Few people have visited the Shrine Room, the second story that floats atop the Indiana War Memorial. At its center, the Altar of Consecration is a place to reverently call to memory the fallen soldiers of World War I and quietly ignites our sense of patriotism and gratitude for our freedoms. When you visit, you’ll notice the Pledge of Allegiance inscribed along the south side of the Altar:
“I pledge allegiance to the flag of the United States, and to the republic for which it stands, one nation, indivisible, with liberty and justice for all.”
In case you missed it, there are words missing from the pledge inscribed there. Today, many people know and can recite the words of the Pledge, but perhaps know little about its origin and how it has changed since its inception.
The Pledge of Allegiance was written for the magazine “Youth’s Companion” in the late 1800s by American Socialist Minister Francis Bellamy. Bellamy was asked to craft the new pledge as a patriotic code to the celebration of the 400th anniversary of Christopher Columbus’s arrival in the New World. It was originally published on September 8, 1892. It read:
“I pledge allegiance to my Flag and the Republic for which it stands, one nation, indivisible, with liberty and justice for all.”
Throughout the next century the Pledge of Allegiance was revised to reflect the Pledge recited today.
In 1923 the National Flag Conference edited the Pledge of Allegiance, adding “the Flag of the United States” so that it read as:
“I pledge allegiance to the flag of the United States and to the Republic for which it stands, one nation, indivisible, with liberty and justice for all.”
Since the Shrine Room at the Indiana War Memorial was completed in 1933, this is the version of the Pledge of Allegiance we recognize on the Altar of Consecration to commemorate the War to end all Wars. The words “of America” were not reflected in the Pledge of Allegiance until the Pledge was formally adopted by Congress.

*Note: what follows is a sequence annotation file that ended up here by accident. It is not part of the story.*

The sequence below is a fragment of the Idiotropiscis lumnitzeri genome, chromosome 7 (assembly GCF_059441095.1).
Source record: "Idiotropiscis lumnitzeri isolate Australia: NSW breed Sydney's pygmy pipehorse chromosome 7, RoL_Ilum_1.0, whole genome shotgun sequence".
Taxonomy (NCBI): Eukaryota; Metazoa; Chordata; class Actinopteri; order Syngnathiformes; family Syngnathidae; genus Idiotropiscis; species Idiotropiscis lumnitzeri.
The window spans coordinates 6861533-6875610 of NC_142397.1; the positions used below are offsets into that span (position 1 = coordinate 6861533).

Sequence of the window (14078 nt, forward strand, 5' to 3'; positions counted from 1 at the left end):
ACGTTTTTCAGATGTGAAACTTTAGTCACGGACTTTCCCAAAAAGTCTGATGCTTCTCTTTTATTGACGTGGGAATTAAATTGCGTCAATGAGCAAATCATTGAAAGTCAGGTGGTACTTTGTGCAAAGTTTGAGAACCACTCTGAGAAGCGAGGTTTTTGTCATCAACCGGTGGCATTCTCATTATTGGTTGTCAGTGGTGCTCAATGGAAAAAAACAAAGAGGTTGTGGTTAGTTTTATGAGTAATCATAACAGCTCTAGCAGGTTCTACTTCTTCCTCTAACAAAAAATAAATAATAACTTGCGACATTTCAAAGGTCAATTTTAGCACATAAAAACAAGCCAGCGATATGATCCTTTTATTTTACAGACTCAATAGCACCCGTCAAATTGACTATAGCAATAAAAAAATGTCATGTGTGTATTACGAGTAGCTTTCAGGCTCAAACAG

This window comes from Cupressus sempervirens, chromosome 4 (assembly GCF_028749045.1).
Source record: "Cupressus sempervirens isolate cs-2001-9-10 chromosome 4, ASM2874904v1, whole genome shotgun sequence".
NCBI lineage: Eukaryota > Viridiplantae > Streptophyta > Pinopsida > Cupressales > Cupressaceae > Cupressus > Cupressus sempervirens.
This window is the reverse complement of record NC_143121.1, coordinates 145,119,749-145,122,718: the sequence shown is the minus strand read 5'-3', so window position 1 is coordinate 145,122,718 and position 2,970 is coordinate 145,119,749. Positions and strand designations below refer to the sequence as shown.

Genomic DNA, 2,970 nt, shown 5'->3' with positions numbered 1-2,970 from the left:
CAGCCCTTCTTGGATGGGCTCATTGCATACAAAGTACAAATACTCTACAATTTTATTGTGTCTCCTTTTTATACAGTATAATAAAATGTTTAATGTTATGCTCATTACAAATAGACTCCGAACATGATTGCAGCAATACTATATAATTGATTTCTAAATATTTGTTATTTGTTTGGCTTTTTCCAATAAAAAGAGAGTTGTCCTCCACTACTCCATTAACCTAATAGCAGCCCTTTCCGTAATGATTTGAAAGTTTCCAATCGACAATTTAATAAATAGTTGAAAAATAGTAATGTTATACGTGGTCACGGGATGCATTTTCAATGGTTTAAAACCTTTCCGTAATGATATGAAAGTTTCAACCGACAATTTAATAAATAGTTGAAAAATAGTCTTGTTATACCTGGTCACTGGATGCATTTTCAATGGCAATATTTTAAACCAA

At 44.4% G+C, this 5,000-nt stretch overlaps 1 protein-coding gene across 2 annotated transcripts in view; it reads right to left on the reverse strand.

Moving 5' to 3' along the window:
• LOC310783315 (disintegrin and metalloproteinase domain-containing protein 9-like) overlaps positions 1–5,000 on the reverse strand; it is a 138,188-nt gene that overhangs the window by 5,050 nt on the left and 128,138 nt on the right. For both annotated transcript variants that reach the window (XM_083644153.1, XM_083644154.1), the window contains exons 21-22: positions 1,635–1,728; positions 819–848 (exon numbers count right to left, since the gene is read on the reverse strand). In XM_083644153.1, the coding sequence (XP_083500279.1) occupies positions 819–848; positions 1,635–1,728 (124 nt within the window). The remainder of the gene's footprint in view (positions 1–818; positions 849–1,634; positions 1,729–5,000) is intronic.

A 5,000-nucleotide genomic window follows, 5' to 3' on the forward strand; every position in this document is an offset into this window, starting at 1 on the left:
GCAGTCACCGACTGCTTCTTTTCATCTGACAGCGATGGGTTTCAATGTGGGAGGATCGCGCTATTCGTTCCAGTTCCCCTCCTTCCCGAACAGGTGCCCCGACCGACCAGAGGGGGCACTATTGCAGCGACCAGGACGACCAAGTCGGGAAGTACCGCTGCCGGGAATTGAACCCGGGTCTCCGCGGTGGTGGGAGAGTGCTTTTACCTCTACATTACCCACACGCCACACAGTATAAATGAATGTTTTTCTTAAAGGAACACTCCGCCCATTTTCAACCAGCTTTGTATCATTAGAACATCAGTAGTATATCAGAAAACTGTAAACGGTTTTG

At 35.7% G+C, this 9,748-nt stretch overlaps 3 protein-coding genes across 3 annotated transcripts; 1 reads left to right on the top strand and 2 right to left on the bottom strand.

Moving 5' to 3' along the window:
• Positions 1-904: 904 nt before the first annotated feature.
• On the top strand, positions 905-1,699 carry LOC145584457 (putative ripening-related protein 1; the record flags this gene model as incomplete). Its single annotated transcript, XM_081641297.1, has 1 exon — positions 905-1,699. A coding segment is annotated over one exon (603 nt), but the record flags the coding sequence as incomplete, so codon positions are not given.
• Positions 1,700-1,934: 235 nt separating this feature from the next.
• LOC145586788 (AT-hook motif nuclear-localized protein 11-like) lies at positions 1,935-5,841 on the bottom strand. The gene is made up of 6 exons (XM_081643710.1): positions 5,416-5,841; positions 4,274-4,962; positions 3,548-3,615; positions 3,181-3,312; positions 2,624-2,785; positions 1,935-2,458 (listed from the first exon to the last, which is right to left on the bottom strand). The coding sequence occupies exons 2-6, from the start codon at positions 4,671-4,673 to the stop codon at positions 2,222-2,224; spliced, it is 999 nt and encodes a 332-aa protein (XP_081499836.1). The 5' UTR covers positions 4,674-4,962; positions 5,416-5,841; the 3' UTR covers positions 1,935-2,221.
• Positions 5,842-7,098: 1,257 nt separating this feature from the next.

Nineteen years later, in 1942, Congress officially adopted the Pledge of Allegiance and stated it should be recited with the right hand over the heart. Prior to this, the reciting of the Pledge included the “Bellamy Salute” – extending the right arm toward the flag with one’s hand outstretched. With the rise of fascism in Europe and the use of the Nazi salute—which closely resembled the Bellamy Salute—the transition to placing the right hand over one’s heart was an easy one.
In 1954, the words “Under God” were added in response to the Cold War. President Dwight D. Eisenhower encouraged Congress to add the two words in a response to the threat of Communism during these times. The original intent of the Founding Fathers was to have “one Nation under God”, a statement that is proclaimed in the current version of the Pledge of Allegiance:
“I pledge allegiance to the flag of the United States of America and to the Republic for which it stands, one Nation under God, indivisible, with liberty and justice for all.”
We are one Nation under God – a single nation, consisting of the blend of spiritual heritage encompassing the Constitutional-decree of freedom, as intended by the Founding Fathers, as stated in the Pledge of Allegiance. In the original writing there is no comma between one nation and under God.
Today, Americans are quite familiar with the Pledge of Allegiance—having recited it time and time again – in schools and at events – so often it is easy for the words to lose their meaning. In a famous skit in 1969, Vincennes, Indiana native, Red Skelton went into great detail breaking down the Pledge of Allegiance. Skelton reiterates the words of his teacher from the Harrison School, creating distinction for each individual word of the Pledge of Allegiance. It’s as American as apple pie—in how it transforms the Pledge into all of the reasons we honor the sacrifices made by so many that make Hoosiers so proud to call America the Home of the Free and Land of the Brave. The Pledge calls us to recognize our freedoms and honor the sacrifices that have been made by many, allowing us to be one nation under God – with liberty and justice for all.